Supermarket pledge leaves industry puzzled
By Jonathan Riley
A COMMITMENT by supermarkets not to sell imported meat processed in the UK under a British label has left pig farmers confused and unsure as to what the pledge means.
The commitment hailed as a major breakthrough by agriculture minister Nick Brown and the National Farmers Union.
But other industry groups have raised doubts about the significance of the move after a revised statement by the British Retail Consortium (BRC) stressed that it applied only to fresh meat.
After a meeting between Mr Brown and retailers earlier this week, the BRC said the move would help British pig producers and go a long way to stop imported food – especially bacon – being sold as a British product.
Retailers also assured the minister that all pigmeat sold from next January would match UK welfare standards, would be stall-and-tether free and would not come from animals fed on meat and bonemeal.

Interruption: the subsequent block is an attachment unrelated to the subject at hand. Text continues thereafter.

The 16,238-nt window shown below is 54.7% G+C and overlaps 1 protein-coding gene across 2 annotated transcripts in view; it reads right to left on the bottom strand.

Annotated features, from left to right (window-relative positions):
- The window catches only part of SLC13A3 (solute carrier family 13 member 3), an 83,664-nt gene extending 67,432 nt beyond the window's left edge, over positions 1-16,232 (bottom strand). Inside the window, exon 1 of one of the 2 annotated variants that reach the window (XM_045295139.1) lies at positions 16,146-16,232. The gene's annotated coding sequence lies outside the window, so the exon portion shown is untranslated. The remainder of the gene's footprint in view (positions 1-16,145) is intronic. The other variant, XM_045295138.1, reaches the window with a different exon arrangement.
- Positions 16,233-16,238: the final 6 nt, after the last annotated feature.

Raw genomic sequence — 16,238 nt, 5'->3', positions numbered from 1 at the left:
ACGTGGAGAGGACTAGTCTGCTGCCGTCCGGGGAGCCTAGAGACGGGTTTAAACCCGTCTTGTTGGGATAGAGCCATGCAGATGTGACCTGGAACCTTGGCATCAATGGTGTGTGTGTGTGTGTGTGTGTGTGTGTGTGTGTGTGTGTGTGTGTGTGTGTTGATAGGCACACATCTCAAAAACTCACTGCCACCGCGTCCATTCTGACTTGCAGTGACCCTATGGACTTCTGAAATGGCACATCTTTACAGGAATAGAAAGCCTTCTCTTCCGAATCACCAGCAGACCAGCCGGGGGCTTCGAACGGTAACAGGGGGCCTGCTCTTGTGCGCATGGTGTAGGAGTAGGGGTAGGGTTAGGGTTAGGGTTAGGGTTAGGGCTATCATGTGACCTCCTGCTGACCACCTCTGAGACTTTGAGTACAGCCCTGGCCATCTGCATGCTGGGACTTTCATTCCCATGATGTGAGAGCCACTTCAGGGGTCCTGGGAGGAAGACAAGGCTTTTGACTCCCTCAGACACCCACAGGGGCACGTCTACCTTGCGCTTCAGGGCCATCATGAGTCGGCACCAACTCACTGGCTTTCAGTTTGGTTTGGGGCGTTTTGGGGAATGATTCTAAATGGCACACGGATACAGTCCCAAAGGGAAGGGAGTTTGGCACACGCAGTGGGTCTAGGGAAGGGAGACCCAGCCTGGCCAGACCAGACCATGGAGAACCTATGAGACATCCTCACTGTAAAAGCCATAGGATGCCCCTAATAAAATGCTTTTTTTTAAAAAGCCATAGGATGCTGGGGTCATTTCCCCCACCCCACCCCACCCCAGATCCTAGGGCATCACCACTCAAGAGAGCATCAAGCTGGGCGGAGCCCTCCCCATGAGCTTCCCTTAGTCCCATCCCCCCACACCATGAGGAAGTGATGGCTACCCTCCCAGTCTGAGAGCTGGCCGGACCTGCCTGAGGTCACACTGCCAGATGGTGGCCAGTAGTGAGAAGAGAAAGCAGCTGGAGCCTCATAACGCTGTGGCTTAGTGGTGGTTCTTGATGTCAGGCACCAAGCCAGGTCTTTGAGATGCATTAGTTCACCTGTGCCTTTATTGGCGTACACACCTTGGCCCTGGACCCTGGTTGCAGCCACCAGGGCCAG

|Agriculture minister Nick Brown, pictured saucing some British meat|
Mr Brown said he wanted to bring all parts of the food chain together for everyones benefit.
“The Government is keen to work with producers, processors and retailers to make sure that the consumer is well served,” he said. “Much of what has been achieved has been driven by the industry.”
Members of the British Pig Industry Support Group initially spoke of their delight at the assurances.
“This statement is at the very heart of what we have been trying to achieve – the chance to compete on equal terms with producers abroad,” said a spokesman.
But, later, pig industry representatives and animal welfare group Compassion in World Farming questioned the significance of the BRCs revised position which stressed the word “fresh”.
The NFU said that the current labelling of pigmeat could confuse consumers and that the decision would provide greater clarity especially for those wanting to buy British.
Consumers who wanted to support farmers could now be sure that something was really British when labelled as such, said an NFU spokesman.